He's reinforced that reputation of being the thinking man's comic on Mock the Week. He never appeared during the controversial Frankie Boyle's reign – when, Addison says, the show was "a bearpit". Now, it remains a feisty programme, but "it feels lighter, less aggressive, there's a lot more opportunity to build stuff together".
This idea of collaborative joke-making is one that appeals to him. "I like watching shows when somebody has half an idea and there's a back and forth, and there's something in the room that would not otherwise have happened. Stand-up is great. There's nothing better than the live experience if you've got a show you're happy with and there's a good audience. But it's also quite the solitary pursuit."
It is one he is about to follow again with his new tour, which could well feed a new-found anxiety. "It's only in the past 12 months that people have started recognising me in the street. It's made me oddly self-conscious, that feeling that you're being watched. I think – and I realise this is odd coming from someone in such a "Look at me!" job – that I'm not a big fan of being the centre of attention. Serves me right for making a career out of being a big, mouthy show-off."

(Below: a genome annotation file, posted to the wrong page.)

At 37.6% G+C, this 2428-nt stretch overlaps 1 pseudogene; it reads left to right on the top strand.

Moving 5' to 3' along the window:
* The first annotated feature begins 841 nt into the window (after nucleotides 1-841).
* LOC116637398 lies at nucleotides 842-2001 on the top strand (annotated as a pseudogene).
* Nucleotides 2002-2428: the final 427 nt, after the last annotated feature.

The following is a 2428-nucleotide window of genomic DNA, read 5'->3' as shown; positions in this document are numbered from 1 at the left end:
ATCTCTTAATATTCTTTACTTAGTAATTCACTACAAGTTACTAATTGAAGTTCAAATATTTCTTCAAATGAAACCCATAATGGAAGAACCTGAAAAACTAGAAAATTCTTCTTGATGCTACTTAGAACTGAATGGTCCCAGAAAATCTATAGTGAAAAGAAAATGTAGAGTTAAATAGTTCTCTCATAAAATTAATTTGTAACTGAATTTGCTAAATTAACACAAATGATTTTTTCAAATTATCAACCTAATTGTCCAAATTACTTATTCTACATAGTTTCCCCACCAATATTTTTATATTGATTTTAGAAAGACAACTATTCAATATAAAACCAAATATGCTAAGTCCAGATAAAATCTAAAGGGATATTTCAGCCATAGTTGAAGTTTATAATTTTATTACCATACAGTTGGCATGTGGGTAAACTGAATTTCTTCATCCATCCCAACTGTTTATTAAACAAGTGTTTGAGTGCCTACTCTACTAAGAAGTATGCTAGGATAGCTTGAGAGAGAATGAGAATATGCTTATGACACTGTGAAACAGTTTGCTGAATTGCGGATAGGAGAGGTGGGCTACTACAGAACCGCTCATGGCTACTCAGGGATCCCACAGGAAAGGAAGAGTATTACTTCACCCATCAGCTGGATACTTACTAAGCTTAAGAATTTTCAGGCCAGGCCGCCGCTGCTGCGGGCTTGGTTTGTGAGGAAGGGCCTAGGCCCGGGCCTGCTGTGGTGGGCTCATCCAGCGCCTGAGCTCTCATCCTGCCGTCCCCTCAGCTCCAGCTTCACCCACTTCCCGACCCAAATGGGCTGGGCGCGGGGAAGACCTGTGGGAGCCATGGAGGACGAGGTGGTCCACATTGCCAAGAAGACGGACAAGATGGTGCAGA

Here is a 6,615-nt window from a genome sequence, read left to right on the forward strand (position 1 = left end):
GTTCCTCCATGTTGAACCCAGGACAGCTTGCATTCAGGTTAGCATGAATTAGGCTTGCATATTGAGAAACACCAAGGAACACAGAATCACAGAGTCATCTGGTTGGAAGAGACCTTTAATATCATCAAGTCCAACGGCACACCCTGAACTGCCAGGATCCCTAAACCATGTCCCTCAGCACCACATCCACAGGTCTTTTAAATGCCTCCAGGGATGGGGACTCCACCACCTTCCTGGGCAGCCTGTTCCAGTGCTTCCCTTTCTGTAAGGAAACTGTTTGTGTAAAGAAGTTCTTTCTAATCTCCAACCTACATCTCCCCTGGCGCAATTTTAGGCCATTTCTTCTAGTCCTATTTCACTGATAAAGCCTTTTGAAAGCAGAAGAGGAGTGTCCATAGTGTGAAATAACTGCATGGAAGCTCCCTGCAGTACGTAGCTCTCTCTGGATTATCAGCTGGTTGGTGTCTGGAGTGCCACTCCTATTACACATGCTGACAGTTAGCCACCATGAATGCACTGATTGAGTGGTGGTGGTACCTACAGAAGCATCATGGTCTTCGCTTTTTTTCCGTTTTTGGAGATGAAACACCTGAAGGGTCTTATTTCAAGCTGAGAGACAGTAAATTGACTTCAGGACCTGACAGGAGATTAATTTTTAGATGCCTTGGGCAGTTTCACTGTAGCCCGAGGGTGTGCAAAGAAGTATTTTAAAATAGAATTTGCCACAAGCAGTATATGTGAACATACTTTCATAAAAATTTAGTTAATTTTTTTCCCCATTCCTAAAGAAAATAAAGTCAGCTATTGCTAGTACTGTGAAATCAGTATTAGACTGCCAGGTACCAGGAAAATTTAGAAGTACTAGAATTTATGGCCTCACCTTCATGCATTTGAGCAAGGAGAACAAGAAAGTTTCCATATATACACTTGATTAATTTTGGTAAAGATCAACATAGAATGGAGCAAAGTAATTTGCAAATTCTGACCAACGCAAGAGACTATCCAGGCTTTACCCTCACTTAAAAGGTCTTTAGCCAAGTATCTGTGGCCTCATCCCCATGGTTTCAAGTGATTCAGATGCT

Talking about what serves him right brings us to Addison appearing in adverts for Direct Line, in which he plays an insurance salesman, while Alexander Armstrong and Amelia Bullmore play customers who come across as mildly unhinged. Is that what the insurer is trying to tell us? That to buy from them, you'd have to be, shall we say, eccentric?
"Ha, no. I'm pretty sure that can't have been the intended message. I think the idea was just to get funny people doing funny ads." And are those funny people selling out, as Bill Hicks would have it? "I've never subscribed to that point of view," he counters. "When I was a kid and Fry and Laurie were doing the Alliance & Leicester ads and John Cleese was doing Compaq, for me, as a comedy fan, it was like a little bonus, and I loved it."
Addison will say little about the tour. "Really, it's not a show about anything in particular; I wanted to make it more personal." His 2010 tour was similarly personal and, arguably, middle class. At one point he turned to his audience and referred to them as "you lot with Ocado on speed-dial". Was he not worried that he was narrowing his potential audience with such definitions?